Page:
I want to understand the mechanism of desilylation of trimethylsilyl under fluoride conditions in methanol, because I can't find any useful info that makes me understand the mechanism that takes place.

I did find this:

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But my case is a little bit different because a terminal alkyne is bonded to the silyl group instead of oxygen:

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Why would that bond be broken and not any other carbon-hydrogen bond?

Thanks in advance!


The mechanism is the same with the generation of the alkynyl anion as the abstract of this paper ref 1 makes clear:

Tetrabutylammonium triphenyldifluorosilicate (TBAT) can be employed as a fluoride source to cleave silicon−carbon bonds thus generating in situ carbanions that coupled with a variety of electrophiles, including aldehydes and ketones, in moderate to high yields. Among the examples reported is the first instance of fluoride-induced intermolecular coupling between allyltrimethylsilane and imine derivatives. Also, of particular note is the TBAT-initiated coupling of primary alkyl halides with allyltrimethylsilane. TBAT is an easily handled crystalline solid that has several advantages over tetrabutylammonium fluoride (TBAF) as a fluoride source; it is anhydrous, nonhygroscopic, soluble in most commonly used organic solvents, and less basic than TBAF.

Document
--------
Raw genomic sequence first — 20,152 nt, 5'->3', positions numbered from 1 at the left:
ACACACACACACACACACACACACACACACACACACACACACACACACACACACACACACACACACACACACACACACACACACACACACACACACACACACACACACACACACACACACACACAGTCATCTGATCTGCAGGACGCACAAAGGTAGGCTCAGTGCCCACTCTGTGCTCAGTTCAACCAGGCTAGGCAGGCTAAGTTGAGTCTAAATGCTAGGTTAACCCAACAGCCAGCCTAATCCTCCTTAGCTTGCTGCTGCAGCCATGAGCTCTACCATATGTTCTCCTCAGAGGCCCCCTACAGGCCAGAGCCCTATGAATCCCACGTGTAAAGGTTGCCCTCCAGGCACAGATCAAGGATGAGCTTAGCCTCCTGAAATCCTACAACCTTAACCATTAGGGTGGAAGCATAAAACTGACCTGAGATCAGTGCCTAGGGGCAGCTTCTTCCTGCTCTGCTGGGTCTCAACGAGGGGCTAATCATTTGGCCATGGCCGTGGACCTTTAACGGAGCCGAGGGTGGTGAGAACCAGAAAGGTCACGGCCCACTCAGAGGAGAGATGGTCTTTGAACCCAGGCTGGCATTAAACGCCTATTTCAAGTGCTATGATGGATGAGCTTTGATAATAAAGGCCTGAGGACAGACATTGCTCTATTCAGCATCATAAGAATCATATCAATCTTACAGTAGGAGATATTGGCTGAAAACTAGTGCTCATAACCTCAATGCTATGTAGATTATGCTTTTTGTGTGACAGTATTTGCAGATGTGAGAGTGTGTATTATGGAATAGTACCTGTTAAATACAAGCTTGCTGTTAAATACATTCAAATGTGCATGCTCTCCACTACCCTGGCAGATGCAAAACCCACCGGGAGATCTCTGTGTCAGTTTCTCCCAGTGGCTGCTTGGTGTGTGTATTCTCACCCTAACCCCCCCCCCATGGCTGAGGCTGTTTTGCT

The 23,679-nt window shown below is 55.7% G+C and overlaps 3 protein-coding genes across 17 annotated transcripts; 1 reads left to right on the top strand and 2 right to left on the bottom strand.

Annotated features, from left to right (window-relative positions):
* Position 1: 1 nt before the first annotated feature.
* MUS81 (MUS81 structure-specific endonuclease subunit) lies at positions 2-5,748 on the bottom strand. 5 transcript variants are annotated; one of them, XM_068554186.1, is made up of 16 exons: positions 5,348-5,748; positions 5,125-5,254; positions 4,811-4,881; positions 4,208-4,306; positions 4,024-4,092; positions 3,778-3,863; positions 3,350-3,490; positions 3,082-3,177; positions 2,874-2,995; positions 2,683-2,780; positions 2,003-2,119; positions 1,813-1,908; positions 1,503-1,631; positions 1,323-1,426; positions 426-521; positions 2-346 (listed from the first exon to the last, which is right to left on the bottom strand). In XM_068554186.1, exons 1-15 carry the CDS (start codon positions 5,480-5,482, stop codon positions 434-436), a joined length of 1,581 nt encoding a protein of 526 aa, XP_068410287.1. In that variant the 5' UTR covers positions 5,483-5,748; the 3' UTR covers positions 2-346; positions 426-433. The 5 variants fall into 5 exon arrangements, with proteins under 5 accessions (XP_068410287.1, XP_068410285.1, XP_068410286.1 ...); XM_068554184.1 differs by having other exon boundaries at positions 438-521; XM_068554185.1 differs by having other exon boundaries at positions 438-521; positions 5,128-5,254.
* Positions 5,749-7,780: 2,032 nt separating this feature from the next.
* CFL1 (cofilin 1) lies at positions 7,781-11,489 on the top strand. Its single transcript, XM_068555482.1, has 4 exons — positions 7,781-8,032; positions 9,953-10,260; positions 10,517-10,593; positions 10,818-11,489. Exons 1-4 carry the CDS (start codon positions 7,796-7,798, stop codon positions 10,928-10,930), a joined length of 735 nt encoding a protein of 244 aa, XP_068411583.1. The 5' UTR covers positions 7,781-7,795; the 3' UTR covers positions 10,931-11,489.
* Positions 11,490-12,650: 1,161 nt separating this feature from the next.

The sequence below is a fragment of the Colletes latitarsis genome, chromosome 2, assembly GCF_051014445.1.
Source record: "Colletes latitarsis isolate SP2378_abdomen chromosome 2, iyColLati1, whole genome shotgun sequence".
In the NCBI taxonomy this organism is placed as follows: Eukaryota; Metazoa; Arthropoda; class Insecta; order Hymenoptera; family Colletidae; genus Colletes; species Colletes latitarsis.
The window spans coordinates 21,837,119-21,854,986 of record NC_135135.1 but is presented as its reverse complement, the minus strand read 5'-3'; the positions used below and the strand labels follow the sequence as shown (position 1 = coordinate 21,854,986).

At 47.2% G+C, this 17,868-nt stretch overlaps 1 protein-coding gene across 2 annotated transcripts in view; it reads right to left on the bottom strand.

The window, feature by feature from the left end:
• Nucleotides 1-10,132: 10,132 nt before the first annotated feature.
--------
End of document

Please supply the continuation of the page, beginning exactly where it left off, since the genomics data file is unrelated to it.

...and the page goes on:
Bear in mind that the $\mathrm{p}K_\mathrm{a}$ of an alkynyl proton is approximately 25 (ref 2) so this is a far more stable anion than any possible alternative. Clearly with $\ce{MeOH}$ as the solvent it will be quenched immediately.

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